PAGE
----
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Jerry Amernic: Putin is this century’s Stalin

Commentary

Nothing going on in Ukraine surprises Chuck Konkel. The barbarity and tactics of the Russians. The courage and stamina of Ukraine’s military and its people. Not even missiles landing on Polish soil. A 40-year-plus veteran with the Toronto Police Service and currently a Staff Sergeant, Konkel is no ordinary cop.

He was born in Rotterdam to a Polish father and Dutch mother, both of them stateless refugees after World War II who came to Canada when Konkel was just an infant. He has a Master’s Degree in International Relations and during university spent time as an officer cadet in the Canadian army. Then he saw an ad. The Royal Hong Kong Police was recruiting Canadians to help fight corruption. Konkel replied and spent three years there, rising to Inspector. Along the way he learned Cantonese which when combined with his other languages—English, Dutch, and Polish, along with passable French—made him an officer with special skills.

He joined the Toronto police in 1976 and his investigative background over the years includes the full gamut—murder, money laundering, credit card theft, you name it. But he is best known as an expert on Asian and Eastern European organized crime. Konkel’s international crimefighting assignments are right up there with James Bond.

In the 1990s he helped train the National Police of Poland on behalf of the FBI. In fact, Konkel was personal advisor to the Commissioner of that force until it was no longer deemed safe and he was urged to leave the country. Two weeks after his return to Canada the Commissioner was murdered, according to Konkel, by the Russian mob. Another time, acting under authority of the federal Department of Foreign Affairs, he hosted the Canadian visit of senior members of the Russian Police who were part of the personal security for then-President Boris Yeltsin. He also went to Moscow himself to execute a search warrant for an investigation on a site that was making illicit components for missiles. Oh yes, Konkel also does something else. He writes novels.

His third crime thriller—Who Has Buried the Dead just released by Optimum Publishing International and available on Amazon and Chapters sites and in bookstores—is full of parallels between Josef Stalin and Vladimir Putin. The novel focuses on “The Scottish Book” which involved a group of real-life mathematicians who often met at a pub in Poland. When Nazi Germany invaded that country, some of its members fled to America and wound up working on the Manhattan Project, building the atomic bomb that would ultimately end World War II.

The Soviet secret police, the NKVD, as well as Nazi Germany’s Gestapo, and the Allies were all looking for The Scottish Book which is the crux of Konkel’s novel. He calls it “one of the last great secrets” of the war. But in the process he shares what he sees as parallels between Stalin and Putin as the book provides historical insights into the mindset of the old Soviet hierarchy, its loyal but naïve base, and the threats binding them to their leader. In the old days that was Stalin, but today it’s Putin.

The historical part focuses on what happened in the spring of 1940. The Soviet NKVD conducted mass executions of over 20,000 Polish military officers, prisoners of war, and so-called intelligentsia in the forests of Katyn in Poland. It wasn’t until three years later when mass graves were discovered by the Germans, but by that time Nazi Germany and Russia were at war on the Eastern front. For decades afterward the USSR blamed the massacre on the Germans and only in 2010 did the Russian state Duma approve a declaration pointing the finger at Stalin. Three years earlier a Polish film called simply Katyn was nominated for Best Foreign Language Film at the 80th Academy Awards.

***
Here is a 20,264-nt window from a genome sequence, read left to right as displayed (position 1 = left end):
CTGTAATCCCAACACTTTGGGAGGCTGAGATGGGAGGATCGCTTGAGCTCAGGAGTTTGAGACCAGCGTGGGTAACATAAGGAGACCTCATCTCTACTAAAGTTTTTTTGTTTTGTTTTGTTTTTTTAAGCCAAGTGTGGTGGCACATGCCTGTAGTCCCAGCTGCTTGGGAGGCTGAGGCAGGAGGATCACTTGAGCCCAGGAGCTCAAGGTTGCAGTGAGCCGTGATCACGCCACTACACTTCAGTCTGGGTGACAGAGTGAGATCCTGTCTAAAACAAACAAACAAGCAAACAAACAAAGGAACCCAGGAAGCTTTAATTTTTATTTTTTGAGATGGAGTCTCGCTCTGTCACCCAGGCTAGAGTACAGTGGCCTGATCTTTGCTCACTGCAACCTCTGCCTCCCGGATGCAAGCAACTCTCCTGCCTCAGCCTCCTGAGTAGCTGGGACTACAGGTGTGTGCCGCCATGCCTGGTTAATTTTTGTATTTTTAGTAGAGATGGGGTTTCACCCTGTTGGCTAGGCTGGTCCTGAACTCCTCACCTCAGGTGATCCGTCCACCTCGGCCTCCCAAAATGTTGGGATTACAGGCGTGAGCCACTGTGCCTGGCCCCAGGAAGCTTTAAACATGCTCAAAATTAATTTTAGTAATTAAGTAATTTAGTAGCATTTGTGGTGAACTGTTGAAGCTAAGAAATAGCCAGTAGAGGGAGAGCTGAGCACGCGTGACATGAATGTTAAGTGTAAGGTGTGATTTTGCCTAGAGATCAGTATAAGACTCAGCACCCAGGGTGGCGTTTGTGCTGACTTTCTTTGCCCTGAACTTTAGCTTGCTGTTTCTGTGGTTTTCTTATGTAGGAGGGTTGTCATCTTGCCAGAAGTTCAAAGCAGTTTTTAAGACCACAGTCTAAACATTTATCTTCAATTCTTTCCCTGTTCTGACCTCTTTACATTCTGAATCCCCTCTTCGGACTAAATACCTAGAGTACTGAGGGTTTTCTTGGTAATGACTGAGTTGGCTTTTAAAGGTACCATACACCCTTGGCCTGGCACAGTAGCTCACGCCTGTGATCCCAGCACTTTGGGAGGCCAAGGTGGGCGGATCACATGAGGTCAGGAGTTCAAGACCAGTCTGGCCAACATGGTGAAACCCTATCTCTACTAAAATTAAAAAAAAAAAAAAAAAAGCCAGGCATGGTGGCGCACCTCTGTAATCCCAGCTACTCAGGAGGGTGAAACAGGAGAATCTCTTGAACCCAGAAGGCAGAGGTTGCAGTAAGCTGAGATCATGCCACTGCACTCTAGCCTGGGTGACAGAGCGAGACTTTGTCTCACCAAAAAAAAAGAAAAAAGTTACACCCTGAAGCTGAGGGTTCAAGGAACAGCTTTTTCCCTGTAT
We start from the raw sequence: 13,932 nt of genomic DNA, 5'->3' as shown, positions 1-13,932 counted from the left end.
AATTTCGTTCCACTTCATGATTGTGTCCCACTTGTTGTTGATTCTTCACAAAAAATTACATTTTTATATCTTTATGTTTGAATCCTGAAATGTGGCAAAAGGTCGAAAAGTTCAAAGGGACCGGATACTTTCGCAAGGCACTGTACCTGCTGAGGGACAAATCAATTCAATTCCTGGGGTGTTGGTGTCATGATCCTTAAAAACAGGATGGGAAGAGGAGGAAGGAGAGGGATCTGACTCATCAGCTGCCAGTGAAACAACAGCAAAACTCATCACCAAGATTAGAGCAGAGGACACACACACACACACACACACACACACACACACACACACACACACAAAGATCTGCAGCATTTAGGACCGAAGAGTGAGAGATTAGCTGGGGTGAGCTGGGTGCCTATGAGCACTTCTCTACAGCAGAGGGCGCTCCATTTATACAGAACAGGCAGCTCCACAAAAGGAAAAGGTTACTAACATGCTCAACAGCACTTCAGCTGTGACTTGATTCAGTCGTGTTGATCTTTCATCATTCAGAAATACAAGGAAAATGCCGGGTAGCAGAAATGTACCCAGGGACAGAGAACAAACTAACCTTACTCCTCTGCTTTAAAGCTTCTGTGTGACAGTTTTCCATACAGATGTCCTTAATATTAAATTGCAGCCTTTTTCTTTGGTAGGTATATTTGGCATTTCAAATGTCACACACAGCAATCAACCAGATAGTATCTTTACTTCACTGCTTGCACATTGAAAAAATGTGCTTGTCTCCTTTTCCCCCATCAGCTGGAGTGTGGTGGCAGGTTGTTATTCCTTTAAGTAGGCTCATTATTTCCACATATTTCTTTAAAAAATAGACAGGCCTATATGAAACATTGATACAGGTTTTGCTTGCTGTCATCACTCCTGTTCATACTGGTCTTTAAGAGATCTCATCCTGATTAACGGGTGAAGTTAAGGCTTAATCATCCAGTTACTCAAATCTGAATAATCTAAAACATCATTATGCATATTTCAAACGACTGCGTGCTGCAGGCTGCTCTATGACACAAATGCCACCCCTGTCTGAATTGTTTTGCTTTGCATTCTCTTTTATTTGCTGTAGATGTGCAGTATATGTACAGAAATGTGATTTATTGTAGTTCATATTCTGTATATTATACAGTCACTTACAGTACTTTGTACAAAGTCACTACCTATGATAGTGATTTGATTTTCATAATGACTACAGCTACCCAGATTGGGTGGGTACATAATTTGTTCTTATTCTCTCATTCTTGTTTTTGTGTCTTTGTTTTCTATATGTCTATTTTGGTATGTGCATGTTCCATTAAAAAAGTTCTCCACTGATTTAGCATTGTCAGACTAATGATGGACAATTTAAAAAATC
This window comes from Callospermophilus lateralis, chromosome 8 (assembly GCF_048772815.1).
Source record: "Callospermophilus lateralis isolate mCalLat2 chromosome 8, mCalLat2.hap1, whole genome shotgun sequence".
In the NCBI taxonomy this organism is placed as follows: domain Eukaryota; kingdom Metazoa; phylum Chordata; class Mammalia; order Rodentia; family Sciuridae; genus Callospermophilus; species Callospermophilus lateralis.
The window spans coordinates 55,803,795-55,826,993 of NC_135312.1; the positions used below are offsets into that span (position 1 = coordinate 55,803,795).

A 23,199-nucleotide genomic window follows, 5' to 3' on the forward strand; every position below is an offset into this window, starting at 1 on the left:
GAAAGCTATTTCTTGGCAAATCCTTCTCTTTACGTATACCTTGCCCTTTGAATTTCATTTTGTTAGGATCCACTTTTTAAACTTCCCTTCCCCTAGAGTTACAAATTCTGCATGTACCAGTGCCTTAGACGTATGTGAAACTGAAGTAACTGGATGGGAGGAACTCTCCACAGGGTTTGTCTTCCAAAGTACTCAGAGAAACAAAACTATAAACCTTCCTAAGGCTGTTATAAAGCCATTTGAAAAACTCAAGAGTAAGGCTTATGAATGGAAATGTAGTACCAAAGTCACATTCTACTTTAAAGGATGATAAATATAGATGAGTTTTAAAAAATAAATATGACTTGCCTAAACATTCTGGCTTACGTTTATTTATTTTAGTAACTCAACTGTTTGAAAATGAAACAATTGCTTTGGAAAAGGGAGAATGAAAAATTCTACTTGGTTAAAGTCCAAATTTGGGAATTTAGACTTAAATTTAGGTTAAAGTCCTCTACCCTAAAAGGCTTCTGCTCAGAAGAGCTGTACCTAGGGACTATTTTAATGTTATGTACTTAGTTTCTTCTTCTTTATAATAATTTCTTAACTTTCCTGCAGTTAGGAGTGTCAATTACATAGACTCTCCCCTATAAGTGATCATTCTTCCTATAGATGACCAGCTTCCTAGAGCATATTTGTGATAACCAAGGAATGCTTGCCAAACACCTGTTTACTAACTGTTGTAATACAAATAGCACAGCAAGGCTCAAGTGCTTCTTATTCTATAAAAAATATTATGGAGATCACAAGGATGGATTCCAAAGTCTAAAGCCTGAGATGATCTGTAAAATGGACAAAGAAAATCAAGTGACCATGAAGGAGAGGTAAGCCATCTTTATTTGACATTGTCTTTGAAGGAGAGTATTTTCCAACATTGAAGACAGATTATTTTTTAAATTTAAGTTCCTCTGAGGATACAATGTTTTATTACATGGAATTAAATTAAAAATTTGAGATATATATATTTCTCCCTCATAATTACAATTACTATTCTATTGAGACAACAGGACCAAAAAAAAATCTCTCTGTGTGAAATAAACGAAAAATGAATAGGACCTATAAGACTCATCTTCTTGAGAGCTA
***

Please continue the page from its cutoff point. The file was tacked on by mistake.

Says Konkel: “The brutal levelling of cities, the indiscriminate killing and mass murder which happened over 80 years ago in Katyn all embody Stalin’s World War II Russia and that legacy lives on today in Putin who is working straight from Stalin’s playbook.”

Konkel’s first novel The Glorious East Wind was published in 1986 by Random House Canada and McGraw Hill U.S. It was about the final years of British Hong Kong and predicted the massacre at Tiananmen Square. His next one Evil Never Sleeps was published by Harper Collins Canada in 2000 and was about corruption in Mexico.

Konkel has been working on the new novel for the past five years, a period in which he has been battling a rare form of cancer that affects one in 1.5 million people. But that hasn’t stopped him. He makes extensive use of his experience working with Interpol, the National Police Forces of Poland, the Netherlands, and Belgium, and the FBI and RCMP. Konkel is still involved with them all. Of his writing, the Canadian literary publication Quill and Quire says: “Chuck Konkel has been heralded as the second coming of late John Le Carre. His writing has been described as John Le Carre on speed.”

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Konkel says Winston Churchill was the first Western leader to recognize how bad Stalin was and that the West has some lessons to learn about how to deal with a man like Putin. “Stalin tried to reinvent this romanticism about Russia and Putin is doing the same thing,” he says. “He is using the same methodology with fear and intimidation and this fight for the Motherland. A holy war.”

But Konkel doesn’t buy the oft-repeated view that Putin is a man who lost it due to increased isolation stemming from Covid.